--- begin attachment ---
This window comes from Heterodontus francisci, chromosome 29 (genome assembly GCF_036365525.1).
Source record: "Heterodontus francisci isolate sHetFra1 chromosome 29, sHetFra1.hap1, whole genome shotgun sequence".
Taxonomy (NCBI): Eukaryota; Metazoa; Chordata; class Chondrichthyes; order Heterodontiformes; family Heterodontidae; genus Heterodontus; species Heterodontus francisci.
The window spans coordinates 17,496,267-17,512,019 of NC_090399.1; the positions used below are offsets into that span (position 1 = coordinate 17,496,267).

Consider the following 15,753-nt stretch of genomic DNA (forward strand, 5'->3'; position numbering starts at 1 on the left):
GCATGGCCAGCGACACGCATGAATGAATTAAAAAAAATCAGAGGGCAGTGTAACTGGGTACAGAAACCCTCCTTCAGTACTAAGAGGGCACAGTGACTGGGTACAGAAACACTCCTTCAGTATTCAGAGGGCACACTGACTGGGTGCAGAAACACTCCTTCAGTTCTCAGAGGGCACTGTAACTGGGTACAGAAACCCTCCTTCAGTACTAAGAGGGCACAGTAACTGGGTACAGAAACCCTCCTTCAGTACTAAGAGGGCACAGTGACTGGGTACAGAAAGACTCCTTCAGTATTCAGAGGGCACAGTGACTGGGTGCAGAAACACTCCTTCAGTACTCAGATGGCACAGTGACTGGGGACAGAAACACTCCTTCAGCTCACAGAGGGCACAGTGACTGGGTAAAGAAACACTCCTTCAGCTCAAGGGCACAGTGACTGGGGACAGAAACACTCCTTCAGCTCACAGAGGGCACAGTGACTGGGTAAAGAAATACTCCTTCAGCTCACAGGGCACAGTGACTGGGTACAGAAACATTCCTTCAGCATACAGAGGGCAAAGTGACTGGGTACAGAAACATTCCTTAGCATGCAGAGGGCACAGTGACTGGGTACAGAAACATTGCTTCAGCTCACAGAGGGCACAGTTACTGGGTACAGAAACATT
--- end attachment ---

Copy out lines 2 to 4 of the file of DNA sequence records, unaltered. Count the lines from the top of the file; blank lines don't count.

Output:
Source record: "Heterodontus francisci isolate sHetFra1 chromosome 29, sHetFra1.hap1, whole genome shotgun sequence".
Taxonomy (NCBI): Eukaryota; Metazoa; Chordata; class Chondrichthyes; order Heterodontiformes; family Heterodontidae; genus Heterodontus; species Heterodontus francisci.
The window spans coordinates 17,496,267-17,512,019 of NC_090399.1; the positions used below are offsets into that span (position 1 = coordinate 17,496,267).